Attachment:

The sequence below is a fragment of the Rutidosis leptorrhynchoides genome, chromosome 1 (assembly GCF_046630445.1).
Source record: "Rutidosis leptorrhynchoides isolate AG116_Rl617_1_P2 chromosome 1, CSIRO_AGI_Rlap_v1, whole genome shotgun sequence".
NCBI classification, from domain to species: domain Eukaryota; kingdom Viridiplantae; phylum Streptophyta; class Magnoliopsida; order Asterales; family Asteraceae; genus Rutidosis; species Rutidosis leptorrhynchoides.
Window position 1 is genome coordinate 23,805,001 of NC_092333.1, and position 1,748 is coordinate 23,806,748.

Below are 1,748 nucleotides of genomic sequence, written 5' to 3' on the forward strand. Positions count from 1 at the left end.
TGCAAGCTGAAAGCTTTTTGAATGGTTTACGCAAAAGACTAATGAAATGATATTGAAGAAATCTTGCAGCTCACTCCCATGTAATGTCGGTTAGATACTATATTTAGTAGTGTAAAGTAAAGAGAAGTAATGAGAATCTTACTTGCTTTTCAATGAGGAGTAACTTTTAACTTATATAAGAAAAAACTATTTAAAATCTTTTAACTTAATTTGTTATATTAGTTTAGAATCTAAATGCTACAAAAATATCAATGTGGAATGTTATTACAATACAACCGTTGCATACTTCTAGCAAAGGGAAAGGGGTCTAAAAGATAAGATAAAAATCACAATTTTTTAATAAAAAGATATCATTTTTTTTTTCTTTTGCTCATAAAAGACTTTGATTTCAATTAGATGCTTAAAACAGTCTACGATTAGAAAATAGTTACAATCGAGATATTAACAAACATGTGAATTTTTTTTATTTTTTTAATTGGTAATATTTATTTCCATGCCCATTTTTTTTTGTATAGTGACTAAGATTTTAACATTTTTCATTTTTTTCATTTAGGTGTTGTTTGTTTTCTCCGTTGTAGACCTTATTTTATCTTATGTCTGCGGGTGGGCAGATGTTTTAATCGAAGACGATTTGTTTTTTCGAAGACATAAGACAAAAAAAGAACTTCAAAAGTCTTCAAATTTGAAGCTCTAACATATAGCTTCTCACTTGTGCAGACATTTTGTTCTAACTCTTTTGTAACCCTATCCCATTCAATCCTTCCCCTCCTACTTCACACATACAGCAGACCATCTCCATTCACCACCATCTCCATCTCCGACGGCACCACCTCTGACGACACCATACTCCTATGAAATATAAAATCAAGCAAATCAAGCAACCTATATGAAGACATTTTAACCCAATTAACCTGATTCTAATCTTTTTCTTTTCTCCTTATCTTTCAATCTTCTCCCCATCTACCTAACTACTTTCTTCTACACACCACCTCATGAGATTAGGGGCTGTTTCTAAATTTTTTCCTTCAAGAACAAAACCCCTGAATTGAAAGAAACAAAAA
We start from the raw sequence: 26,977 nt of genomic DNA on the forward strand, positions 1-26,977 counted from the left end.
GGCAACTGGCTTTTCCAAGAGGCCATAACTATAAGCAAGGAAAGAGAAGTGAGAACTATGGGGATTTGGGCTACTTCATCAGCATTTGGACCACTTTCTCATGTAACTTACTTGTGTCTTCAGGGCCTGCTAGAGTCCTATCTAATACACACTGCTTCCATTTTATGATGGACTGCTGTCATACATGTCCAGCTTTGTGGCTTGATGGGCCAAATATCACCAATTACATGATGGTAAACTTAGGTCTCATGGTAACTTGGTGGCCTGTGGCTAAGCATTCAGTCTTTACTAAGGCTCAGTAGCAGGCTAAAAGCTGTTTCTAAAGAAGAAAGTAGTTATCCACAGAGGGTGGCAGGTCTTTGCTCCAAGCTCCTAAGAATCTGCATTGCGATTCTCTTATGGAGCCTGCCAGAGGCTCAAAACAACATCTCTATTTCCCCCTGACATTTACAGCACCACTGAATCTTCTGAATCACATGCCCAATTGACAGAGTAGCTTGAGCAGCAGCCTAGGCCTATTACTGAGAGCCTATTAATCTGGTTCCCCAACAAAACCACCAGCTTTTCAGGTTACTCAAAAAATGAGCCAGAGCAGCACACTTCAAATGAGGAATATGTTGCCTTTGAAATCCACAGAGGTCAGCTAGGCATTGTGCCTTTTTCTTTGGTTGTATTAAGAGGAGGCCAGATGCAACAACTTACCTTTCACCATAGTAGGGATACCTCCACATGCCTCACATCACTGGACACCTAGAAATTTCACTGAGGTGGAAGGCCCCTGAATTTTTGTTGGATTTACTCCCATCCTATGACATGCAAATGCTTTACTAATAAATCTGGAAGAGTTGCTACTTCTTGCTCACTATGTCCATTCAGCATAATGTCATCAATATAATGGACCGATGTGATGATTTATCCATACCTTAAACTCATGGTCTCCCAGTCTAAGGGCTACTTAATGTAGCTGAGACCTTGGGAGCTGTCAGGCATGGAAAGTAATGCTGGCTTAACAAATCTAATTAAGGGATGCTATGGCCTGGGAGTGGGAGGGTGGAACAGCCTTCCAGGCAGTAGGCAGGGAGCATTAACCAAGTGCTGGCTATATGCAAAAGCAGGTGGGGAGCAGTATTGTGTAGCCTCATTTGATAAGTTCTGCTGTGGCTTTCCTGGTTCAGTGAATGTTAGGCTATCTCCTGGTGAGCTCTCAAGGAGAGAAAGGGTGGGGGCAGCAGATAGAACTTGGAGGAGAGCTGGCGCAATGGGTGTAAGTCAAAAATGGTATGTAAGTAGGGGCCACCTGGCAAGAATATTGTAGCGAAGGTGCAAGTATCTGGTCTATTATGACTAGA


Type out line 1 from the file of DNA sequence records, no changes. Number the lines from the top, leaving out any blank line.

The sequence below is a fragment of the Rutidosis leptorrhynchoides genome, chromosome 1 (assembly GCF_046630445.1).